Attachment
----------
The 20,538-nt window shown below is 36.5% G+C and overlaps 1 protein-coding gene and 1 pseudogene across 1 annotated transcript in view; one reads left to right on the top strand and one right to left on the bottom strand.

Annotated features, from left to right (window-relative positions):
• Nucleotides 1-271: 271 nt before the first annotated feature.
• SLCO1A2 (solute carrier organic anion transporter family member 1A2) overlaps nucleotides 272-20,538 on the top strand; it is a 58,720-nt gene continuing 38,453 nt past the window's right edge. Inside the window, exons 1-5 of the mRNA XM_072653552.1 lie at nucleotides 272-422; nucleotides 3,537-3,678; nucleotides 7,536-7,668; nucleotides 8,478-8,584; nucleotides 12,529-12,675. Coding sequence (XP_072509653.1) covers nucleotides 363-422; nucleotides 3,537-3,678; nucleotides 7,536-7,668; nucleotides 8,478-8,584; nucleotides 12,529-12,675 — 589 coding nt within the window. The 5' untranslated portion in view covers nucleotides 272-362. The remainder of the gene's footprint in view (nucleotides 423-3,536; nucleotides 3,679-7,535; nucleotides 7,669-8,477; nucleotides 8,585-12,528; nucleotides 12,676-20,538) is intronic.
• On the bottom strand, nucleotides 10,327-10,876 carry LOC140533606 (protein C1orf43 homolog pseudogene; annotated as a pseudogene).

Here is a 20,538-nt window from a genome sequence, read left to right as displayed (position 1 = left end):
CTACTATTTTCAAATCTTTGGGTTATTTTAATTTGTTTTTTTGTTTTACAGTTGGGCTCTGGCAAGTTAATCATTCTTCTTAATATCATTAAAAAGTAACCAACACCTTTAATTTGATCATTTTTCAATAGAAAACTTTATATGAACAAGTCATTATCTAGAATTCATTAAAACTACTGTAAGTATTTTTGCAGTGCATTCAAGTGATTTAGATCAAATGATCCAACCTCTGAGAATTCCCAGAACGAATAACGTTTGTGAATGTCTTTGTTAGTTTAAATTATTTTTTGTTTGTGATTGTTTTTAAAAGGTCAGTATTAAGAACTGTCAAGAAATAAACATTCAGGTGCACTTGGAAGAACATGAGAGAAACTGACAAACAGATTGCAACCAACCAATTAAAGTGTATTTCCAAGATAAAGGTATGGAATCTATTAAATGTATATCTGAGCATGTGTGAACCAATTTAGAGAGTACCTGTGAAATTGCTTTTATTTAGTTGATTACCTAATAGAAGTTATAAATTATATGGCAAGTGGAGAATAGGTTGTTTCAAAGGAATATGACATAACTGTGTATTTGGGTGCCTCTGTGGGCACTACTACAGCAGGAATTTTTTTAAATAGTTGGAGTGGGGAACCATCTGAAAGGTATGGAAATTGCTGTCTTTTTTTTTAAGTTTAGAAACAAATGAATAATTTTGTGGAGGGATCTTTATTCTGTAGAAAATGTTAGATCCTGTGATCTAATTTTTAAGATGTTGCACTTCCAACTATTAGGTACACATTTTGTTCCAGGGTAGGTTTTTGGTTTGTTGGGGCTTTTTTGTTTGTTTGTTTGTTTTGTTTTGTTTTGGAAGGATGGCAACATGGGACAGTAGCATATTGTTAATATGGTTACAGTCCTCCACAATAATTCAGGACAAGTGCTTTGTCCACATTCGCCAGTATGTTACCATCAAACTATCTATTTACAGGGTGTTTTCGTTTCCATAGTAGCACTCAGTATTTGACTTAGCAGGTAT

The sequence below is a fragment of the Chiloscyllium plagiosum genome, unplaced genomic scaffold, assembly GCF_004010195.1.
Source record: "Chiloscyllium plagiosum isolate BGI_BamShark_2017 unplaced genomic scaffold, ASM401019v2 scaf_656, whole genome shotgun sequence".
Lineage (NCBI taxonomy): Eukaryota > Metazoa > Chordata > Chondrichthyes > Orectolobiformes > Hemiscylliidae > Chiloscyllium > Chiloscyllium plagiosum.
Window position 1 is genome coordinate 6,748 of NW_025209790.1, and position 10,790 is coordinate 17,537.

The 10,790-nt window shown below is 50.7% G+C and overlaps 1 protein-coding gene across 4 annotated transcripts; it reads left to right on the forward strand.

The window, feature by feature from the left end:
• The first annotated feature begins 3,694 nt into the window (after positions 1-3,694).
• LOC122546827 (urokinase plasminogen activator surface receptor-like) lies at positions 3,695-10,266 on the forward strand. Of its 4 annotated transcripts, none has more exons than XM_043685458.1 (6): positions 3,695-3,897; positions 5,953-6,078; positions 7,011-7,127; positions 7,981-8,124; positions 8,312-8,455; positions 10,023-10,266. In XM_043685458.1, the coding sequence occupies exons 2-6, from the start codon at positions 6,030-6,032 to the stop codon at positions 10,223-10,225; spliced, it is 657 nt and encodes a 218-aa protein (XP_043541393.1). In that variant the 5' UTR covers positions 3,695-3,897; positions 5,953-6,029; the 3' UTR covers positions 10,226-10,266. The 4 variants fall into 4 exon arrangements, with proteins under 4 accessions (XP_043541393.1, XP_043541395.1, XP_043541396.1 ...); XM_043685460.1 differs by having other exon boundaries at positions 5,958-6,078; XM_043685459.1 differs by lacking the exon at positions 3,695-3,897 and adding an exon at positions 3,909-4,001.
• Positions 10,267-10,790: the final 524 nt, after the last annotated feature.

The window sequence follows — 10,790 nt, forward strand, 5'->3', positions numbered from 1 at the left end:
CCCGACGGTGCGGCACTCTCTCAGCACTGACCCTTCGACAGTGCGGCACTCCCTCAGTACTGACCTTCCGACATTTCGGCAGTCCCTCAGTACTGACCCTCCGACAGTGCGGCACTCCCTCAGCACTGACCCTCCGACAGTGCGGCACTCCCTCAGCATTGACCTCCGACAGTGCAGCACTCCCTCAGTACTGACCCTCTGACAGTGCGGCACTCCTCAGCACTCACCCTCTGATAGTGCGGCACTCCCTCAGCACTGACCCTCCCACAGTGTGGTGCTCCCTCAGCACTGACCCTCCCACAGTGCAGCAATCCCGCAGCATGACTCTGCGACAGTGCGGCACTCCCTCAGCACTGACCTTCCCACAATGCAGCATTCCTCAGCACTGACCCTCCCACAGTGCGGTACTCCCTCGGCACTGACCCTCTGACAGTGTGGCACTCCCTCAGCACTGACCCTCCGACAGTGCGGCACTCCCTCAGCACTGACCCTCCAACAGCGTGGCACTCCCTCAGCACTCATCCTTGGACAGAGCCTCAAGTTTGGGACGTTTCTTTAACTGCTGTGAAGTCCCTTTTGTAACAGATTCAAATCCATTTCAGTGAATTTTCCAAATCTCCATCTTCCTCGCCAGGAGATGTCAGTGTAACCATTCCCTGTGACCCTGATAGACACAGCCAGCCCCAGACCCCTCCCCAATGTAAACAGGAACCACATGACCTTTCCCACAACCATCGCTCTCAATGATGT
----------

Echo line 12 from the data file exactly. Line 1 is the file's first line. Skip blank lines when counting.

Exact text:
The 10,790-nt window shown below is 50.7% G+C and overlaps 1 protein-coding gene across 4 annotated transcripts; it reads left to right on the forward strand.